by Paul Arnote (parnote)
If you've spent any amount of time on the command line, I'm certain that the following has happened to you. Let's say you start a "process" that tends to take up a lot of time. That process also consumes a lot of resources. But, you also have other things you need to get done, and you need those resources, at least temporarily.
You could just let the lengthy process continue until it is finished. But, you can also temporarily stop that process, and resume it after you've finished the other things you need to get done. Keep in mind that this only works for the current session, and will not transfer between a reboot or restart.
The best way to explain how this works is to provide an example. Let's say that we used the wget command to download the LXDE Mini PCLinuxOS community ISO (entered all on one line, of course).
wget http://pclosusers.com/communityiso/LXDE/community-pclinuxos64-LXDE-mini-2017.09.iso &
We put the "&" at the end of the line to force the wget command to execute in the background.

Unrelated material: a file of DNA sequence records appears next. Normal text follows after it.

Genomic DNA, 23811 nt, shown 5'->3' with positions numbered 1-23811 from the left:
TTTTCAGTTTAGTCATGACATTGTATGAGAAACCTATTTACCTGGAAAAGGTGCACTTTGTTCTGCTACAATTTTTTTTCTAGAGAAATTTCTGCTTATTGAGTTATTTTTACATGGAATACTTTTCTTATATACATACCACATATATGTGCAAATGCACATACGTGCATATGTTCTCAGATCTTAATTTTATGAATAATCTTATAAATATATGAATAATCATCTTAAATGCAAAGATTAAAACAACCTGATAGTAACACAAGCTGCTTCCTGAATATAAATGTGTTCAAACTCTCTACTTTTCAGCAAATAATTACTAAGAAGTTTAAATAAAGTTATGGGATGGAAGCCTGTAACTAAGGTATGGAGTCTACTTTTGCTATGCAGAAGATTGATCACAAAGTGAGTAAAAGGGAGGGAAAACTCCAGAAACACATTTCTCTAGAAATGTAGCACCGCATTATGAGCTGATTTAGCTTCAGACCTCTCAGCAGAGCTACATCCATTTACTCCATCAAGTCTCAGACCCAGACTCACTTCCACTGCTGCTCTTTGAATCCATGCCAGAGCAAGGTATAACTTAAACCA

Now, run the ps command.
[parnote-lenovo@localhost ~]$ ps
PID TTY TIME CMD
6464 pts/0 00:00:00 bash
18983 pts/0 00:00:00 wget
19015 pts/0 00:00:00 ps
Note the PID of the process for wget. We will need the PID to pause the wget process.
At the command prompt, enter the following:
kill -STOP 18983
The "18983" parameter is the PID for the wget process, which we noted when we ran the ps command. You will get a confirmation message that the wget process has been stopped. You can check in your graphical file manager by highlighting the incomplete download, and you will notice that the filesize is no longer increasing.
When you are ready to resume the wget process, enter the following command:
kill -CONT 18983
The wget process will graciously pick up right where it left off, and complete as if you never paused it.
This probably isn't going to work very well with GUI processes. As you might notice, GUI processes never even showed up in the list produced by the ps command. GUI processes will show up though, if you issue the ps command with the -A flag (ps -A). I wouldn't be eager to try it however, as this method works primarily with tty processes.
Isn't it nice to be able to have full and complete control over your Linux machine? Now, you can pause those lengthy processes, then resume them when you are ready.